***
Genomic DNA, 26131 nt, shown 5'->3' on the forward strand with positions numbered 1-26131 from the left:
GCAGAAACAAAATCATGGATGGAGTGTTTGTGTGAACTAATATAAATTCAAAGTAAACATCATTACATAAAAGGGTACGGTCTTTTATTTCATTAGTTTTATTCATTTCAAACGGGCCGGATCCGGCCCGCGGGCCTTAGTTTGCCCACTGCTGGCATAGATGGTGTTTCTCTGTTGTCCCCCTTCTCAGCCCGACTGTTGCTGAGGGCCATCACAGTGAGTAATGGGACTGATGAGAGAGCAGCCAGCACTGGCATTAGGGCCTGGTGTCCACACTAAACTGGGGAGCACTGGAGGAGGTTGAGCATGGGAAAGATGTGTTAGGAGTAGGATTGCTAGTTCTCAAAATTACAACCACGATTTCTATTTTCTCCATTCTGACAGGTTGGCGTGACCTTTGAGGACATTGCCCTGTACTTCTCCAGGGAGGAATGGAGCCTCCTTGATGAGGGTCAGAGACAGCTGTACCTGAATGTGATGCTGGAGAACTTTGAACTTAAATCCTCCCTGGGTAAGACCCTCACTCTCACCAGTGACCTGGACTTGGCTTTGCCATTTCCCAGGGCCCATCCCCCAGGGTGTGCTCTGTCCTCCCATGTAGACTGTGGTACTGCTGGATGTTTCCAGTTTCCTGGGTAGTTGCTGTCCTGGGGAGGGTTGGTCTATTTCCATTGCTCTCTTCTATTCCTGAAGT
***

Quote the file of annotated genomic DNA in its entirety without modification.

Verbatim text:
Genomic DNA, 26131 nt, shown 5'->3' on the forward strand with positions numbered 1-26131 from the left:
GCAGAAACAAAATCATGGATGGAGTGTTTGTGTGAACTAATATAAATTCAAAGTAAACATCATTACATAAAAGGGTACGGTCTTTTATTTCATTAGTTTTATTCATTTCAAACGGGCCGGATCCGGCCCGCGGGCCTTAGTTTGCCCACTGCTGGCATAGATGGTGTTTCTCTGTTGTCCCCCTTCTCAGCCCGACTGTTGCTGAGGGCCATCACAGTGAGTAATGGGACTGATGAGAGAGCAGCCAGCACTGGCATTAGGGCCTGGTGTCCACACTAAACTGGGGAGCACTGGAGGAGGTTGAGCATGGGAAAGATGTGTTAGGAGTAGGATTGCTAGTTCTCAAAATTACAACCACGATTTCTATTTTCTCCATTCTGACAGGTTGGCGTGACCTTTGAGGACATTGCCCTGTACTTCTCCAGGGAGGAATGGAGCCTCCTTGATGAGGGTCAGAGACAGCTGTACCTGAATGTGATGCTGGAGAACTTTGAACTTAAATCCTCCCTGGGTAAGACCCTCACTCTCACCAGTGACCTGGACTTGGCTTTGCCATTTCCCAGGGCCCATCCCCCAGGGTGTGCTCTGTCCTCCCATGTAGACTGTGGTACTGCTGGATGTTTCCAGTTTCCTGGGTAGTTGCTGTCCTGGGGAGGGTTGGTCTATTTCCATTGCTCTCTTCTATTCCTGAAGT